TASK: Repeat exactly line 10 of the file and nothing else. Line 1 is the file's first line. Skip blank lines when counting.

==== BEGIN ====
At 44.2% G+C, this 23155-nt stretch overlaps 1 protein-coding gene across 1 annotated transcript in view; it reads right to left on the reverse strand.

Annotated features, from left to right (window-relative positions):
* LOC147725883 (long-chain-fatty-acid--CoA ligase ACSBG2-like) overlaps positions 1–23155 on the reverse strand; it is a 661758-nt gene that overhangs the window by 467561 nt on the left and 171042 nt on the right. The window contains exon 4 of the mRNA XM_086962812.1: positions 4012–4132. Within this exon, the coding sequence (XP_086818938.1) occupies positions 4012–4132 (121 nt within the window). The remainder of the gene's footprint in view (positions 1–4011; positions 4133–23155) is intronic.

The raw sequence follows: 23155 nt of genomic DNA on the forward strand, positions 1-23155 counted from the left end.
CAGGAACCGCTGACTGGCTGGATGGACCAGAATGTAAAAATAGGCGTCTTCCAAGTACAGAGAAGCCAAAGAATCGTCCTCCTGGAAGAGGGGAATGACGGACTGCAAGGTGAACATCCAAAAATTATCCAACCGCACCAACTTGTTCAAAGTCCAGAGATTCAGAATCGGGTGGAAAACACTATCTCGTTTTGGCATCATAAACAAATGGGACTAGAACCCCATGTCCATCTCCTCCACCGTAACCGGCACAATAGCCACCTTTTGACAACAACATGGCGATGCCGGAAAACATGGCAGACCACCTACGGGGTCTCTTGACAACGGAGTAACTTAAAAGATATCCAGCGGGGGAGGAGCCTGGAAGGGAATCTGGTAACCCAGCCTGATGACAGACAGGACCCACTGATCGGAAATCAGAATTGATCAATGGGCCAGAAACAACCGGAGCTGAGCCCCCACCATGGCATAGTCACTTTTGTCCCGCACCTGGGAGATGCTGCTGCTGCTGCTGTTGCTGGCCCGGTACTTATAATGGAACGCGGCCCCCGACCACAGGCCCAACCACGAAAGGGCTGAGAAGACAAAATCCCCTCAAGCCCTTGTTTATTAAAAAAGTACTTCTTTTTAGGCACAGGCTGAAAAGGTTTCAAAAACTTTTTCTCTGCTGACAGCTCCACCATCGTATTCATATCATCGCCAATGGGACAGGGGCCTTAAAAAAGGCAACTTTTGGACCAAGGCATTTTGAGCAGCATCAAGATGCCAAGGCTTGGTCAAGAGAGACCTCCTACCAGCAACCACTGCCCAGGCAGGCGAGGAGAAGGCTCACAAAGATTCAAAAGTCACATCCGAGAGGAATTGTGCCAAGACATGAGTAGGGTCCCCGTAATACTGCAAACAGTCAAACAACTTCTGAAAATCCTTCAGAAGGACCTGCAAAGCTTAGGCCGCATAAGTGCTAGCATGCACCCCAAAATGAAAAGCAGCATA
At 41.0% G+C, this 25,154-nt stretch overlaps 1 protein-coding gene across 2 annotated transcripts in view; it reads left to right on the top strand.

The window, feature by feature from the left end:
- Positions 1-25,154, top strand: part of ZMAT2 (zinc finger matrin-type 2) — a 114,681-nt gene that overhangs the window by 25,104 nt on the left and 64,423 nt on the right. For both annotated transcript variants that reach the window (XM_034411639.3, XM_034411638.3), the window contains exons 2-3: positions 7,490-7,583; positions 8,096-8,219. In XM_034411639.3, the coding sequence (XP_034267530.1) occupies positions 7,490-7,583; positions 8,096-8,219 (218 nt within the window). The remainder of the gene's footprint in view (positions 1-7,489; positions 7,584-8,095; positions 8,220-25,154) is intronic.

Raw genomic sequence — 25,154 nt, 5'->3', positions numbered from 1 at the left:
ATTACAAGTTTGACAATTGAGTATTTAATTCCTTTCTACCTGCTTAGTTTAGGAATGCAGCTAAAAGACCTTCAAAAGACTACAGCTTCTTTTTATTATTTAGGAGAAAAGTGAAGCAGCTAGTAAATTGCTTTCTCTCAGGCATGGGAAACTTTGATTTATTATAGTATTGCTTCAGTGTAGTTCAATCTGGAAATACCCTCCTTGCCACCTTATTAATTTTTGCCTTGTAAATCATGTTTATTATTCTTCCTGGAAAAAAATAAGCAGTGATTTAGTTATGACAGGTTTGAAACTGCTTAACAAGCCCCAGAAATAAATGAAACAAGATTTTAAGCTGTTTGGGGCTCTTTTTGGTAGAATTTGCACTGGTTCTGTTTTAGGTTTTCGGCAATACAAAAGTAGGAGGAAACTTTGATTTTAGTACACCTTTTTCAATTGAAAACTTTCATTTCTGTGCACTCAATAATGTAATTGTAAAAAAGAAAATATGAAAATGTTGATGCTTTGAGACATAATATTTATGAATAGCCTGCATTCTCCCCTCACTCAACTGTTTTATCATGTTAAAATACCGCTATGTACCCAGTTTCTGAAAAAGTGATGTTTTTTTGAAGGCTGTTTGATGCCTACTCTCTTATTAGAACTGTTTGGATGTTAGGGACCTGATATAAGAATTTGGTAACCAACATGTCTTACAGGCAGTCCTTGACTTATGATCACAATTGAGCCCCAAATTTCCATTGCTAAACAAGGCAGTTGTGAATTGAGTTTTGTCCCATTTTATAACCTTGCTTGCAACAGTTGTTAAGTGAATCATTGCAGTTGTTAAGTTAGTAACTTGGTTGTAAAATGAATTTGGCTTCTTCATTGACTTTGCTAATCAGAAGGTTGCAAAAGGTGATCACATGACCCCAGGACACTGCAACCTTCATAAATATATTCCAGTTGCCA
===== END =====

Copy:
ATTACAAGTTTGACAATTGAGTATTTAATTCCTTTCTACCTGCTTAGTTTAGGAATGCAGCTAAAAGACCTTCAAAAGACTACAGCTTCTTTTTATTATTTAGGAGAAAAGTGAAGCAGCTAGTAAATTGCTTTCTCTCAGGCATGGGAAACTTTGATTTATTATAGTATTGCTTCAGTGTAGTTCAATCTGGAAATACCCTCCTTGCCACCTTATTAATTTTTGCCTTGTAAATCATGTTTATTATTCTTCCTGGAAAAAAATAAGCAGTGATTTAGTTATGACAGGTTTGAAACTGCTTAACAAGCCCCAGAAATAAATGAAACAAGATTTTAAGCTGTTTGGGGCTCTTTTTGGTAGAATTTGCACTGGTTCTGTTTTAGGTTTTCGGCAATACAAAAGTAGGAGGAAACTTTGATTTTAGTACACCTTTTTCAATTGAAAACTTTCATTTCTGTGCACTCAATAATGTAATTGTAAAAAAGAAAATATGAAAATGTTGATGCTTTGAGACATAATATTTATGAATAGCCTGCATTCTCCCCTCACTCAACTGTTTTATCATGTTAAAATACCGCTATGTACCCAGTTTCTGAAAAAGTGATGTTTTTTTGAAGGCTGTTTGATGCCTACTCTCTTATTAGAACTGTTTGGATGTTAGGGACCTGATATAAGAATTTGGTAACCAACATGTCTTACAGGCAGTCCTTGACTTATGATCACAATTGAGCCCCAAATTTCCATTGCTAAACAAGGCAGTTGTGAATTGAGTTTTGTCCCATTTTATAACCTTGCTTGCAACAGTTGTTAAGTGAATCATTGCAGTTGTTAAGTTAGTAACTTGGTTGTAAAATGAATTTGGCTTCTTCATTGACTTTGCTAATCAGAAGGTTGCAAAAGGTGATCACATGACCCCAGGACACTGCAACCTTCATAAATATATTCCAGTTGCCA